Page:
Cuco Handmade Furniture

Porto, Portugal

Featuring minimalist, twentieth-century-inspired designs and a thoughtful palette, Cuco Handmade Furniture utilizes an innovative, sustainable approach to traditional craftwork and the use of natural materials.

Portuguese designer Ricardo Prata (b. 1978) is an architect by training, having studied in the Faculty of Architecture at the University of Porto, at ETSAM, Madrid, and in the offices of Peter Zumthor, Switzerland. Upon graduating, he went into collaboration in 2003 with Porto-based architect Eduardo Souto de Moura. Always keenly interested in product design, Prata worked on several individual projects before establishing Cuco Handmade Furniture in Porto with João Carneiro in 2015. Prata’s focus is shaped not only by his extensive architectural experience, but by the creative influence of his university teacher, artist Alberto Carneiro (1937–2017), who had been at the forefront of the “Land Art” movement in Portugal. These practical and philosophical foundations are evident in the objects produced by Cuco, which are hand-made from locally sourced materials by skilled artisans, using traditional methods. Conceptually and physically formed from the natural environment, the pieces combine twentieth-century modernist influences with innovative, ecologically conscious material technology.

In keeping with the company’s thoughtful approach to landscape and to sustainable resourcing, Cuco makes elegant use of the Portuguese tradition of crafting items from cork – obtained in a non-destructive process by stripping it from cork oak trees, abundant in the region. One major reference point, both aesthetically and technically, is Japanese woodcraft; the precise, clean lines, along with the smooth use of joinery techniques, allow for an elegant expression and formation of the constituent parts. A key aim, for Prata, is to promote a coherent interaction between designer, producer, and end-user; each piece undergoes an extensive prototyping period, in which different manufacturing techniques are explored before it reaches a state of completion. The goal, once the object is finalized, is that the assembly is completed by the client, engaging them in the process by which the piece becomes whole. The objects themselves are thematically arranged in collections, each named in reference to the natural world. The S11 desk from the Light collection features a top in natural Parasol pine bordered by smooth edges of the cork border, and four cork legs reinforced by aluminum. Cuco’s Nest range, meanwhile, utilizes material composed of rubber and recycled cork particles, called rubbercork–which does not typically feature in furniture manufacture. Applied to their designs for its flexible qualities, it nearly resembles leather to touch, and can be mixed in different proportions and colors, leading to a brown or red appearance. This collection’s B series of stools, made using a supporting framework of wood or customizable valchromat panel, over which composite cork is draped and arranged. This results in a striking combination of graceful folds with a box-like design. The M tables, meanwhile, are rendered in sleek, curving symmetries reminiscent of mid-twentieth-century furnishing–some are produced with a playful inset in the surface, to hold a corresponding terracotta bowl. Throughout, the company’s thoughtful, pared-back color palette, which ranges from beiges to rusts, reds, and oranges, emphasizes the form, natural materials, and attentive craftsmanship of the objects.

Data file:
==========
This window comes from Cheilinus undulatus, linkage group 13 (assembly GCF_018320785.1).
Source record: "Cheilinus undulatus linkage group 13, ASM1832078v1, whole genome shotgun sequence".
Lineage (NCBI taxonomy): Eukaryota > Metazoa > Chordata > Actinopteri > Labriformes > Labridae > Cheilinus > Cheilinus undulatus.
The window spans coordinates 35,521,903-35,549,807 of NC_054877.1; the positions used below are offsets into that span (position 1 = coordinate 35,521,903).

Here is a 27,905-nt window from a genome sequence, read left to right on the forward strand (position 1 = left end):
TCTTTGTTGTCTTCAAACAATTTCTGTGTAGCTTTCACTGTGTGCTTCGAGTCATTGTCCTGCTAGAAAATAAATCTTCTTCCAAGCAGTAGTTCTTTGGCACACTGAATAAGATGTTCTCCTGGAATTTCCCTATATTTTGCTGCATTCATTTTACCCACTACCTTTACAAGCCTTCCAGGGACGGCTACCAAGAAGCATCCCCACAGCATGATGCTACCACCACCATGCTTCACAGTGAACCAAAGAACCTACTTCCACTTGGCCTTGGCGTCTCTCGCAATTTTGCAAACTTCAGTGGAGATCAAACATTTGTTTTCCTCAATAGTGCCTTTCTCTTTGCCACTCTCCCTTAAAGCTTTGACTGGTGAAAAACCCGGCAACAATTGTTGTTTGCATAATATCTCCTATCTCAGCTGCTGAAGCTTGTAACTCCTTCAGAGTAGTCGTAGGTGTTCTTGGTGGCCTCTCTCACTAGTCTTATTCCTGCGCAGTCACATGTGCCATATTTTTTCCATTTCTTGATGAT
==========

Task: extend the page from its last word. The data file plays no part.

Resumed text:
Cuco Handmade Furniture has exhibited its work in several exhibitions and events, including the 100% Design festival in London, a display of product and industrial design at the Porto Business School, and POPs (Projectos Originais Portuguese) at the Serralves Museum of Contemporary Art, Porto. Their stockists include the Serralves Museum store, as well as Upcyclist, London, Vinterior, London, and Casaitaliana, near Milan, Italy.